Spieth and Reed have become a staple of U.S. teams in recent years, with a 7-2-2 record in the Ryder and Presidents Cup combined. So when the ping-pong ball revealed Reed’s number on Monday night Spieth wasn’t surprised.

“It seems to me there's a bit more to this drawing than randomness,” laughed Spieth, whose pod also includes Haotong Li and Charl Schwartzel. “It's not just me and him. It's actually a lot of groups, to have Luke List and Justin [Thomas] in the same group seems too good to be true. It might be some sort of rigging that's going on, I'm not sure.”

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Spieth will play Reed on Friday in the round-robin format and knows exactly what to expect from the fiery American.

“I've seen it firsthand when he's been at his best. And we have history together in a couple of different playoffs, which is a match-play scenario,” Spieth said. “I've got to take care of work tomorrow and the next day for that day to even matter. But even if it doesn't matter, trust me, it will matter to both of us.”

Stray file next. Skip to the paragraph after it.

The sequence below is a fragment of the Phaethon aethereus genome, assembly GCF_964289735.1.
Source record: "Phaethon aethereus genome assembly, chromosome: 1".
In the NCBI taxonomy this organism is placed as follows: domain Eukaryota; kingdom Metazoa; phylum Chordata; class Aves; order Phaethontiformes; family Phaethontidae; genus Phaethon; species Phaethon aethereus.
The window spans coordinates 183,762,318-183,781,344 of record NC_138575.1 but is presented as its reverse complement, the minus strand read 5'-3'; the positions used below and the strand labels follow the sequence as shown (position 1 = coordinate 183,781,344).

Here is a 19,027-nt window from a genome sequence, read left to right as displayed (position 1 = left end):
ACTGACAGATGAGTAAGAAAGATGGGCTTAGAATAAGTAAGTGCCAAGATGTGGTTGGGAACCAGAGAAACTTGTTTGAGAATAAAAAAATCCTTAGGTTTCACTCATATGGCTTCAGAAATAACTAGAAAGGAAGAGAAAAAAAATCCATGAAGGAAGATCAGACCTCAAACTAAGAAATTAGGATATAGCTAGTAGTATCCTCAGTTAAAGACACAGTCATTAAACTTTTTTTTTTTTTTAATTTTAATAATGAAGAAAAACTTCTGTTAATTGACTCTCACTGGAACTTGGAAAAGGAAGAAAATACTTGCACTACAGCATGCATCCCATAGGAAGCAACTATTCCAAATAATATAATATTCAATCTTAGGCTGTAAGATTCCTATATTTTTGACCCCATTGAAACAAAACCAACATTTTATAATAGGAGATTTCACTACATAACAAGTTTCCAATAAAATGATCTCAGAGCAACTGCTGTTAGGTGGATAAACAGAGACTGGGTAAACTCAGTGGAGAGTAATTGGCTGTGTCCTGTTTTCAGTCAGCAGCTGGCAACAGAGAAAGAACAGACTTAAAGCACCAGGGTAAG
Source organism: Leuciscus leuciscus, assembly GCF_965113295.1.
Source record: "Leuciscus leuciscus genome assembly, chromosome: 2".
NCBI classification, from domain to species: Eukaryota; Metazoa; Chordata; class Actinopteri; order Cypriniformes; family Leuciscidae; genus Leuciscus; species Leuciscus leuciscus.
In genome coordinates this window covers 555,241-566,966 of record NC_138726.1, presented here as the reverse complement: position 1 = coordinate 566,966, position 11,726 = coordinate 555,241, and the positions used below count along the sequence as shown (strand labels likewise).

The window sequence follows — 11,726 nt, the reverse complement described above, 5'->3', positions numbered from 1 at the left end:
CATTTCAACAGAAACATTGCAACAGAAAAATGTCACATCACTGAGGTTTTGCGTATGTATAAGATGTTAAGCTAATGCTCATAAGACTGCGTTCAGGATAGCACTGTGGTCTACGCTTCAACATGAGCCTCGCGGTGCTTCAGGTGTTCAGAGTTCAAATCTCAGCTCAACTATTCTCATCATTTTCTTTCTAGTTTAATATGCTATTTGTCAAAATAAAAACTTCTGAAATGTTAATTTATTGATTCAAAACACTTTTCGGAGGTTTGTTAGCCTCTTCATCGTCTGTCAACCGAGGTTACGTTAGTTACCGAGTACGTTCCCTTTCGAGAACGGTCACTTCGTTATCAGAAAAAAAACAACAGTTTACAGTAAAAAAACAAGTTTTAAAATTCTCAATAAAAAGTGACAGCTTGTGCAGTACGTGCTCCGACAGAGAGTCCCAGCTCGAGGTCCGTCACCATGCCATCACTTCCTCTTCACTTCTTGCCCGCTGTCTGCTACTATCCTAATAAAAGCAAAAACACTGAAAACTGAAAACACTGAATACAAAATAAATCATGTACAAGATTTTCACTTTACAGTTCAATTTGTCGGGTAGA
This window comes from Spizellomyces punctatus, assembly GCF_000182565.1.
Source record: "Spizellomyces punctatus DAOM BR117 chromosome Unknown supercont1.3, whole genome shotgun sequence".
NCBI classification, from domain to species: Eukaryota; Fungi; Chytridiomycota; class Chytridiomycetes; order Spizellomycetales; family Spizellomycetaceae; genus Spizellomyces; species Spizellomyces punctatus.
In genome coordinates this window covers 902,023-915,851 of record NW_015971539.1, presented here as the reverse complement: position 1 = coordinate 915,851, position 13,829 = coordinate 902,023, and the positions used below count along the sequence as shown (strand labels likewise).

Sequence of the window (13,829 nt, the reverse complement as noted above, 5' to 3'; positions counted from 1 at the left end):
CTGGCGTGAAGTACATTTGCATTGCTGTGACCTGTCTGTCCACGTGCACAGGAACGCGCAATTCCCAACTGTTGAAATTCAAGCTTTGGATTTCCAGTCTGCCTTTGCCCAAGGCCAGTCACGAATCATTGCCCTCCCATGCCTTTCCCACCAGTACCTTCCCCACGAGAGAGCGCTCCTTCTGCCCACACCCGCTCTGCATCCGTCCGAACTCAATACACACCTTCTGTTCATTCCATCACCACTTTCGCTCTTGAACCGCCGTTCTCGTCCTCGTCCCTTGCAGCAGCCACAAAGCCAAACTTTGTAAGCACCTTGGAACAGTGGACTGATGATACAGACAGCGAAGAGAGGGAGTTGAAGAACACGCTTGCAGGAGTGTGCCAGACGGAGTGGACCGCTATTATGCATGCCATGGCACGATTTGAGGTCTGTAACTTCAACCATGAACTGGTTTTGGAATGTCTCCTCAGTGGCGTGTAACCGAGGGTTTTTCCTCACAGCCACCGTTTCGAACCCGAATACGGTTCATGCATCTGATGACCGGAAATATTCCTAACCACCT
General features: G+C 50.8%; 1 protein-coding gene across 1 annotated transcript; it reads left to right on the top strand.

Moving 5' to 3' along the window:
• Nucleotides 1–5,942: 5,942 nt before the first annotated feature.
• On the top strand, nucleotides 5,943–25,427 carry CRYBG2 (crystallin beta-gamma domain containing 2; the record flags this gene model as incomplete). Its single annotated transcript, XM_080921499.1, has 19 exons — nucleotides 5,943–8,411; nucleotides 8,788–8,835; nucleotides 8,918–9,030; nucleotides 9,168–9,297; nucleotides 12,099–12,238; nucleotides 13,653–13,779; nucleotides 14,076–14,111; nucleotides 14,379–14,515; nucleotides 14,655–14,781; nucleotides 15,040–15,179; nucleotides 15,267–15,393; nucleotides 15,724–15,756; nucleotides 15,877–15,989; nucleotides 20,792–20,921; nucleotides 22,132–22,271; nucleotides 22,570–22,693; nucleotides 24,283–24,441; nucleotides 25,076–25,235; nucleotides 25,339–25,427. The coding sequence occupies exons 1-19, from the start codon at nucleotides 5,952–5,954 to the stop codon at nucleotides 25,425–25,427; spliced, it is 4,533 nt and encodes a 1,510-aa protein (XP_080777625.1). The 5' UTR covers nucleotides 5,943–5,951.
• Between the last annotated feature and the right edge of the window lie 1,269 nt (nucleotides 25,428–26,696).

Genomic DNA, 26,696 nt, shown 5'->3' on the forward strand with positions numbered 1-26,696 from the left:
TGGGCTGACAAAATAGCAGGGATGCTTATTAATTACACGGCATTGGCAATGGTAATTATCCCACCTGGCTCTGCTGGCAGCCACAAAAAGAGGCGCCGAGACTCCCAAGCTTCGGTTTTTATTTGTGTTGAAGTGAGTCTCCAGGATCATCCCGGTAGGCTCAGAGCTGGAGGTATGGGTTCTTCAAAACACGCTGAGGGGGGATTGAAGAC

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U.S. Open champ Koepka (wrist) to miss Masters

By Will GrayMarch 20, 2018, 6:12 pm

Reigning U.S. Open champ Brooks Koepka will miss the Masters, according to a USA Today report.

Koepka has been battling a left wrist injury since late last year, and he hasn't played since finishing last at the limited-field Sentry Tournament of Champions in early January. Weeks later he revealed that he had a partially torn Extensor Carpi Ulnaris (ECU) tendon but hoped to return in time for the season's first major.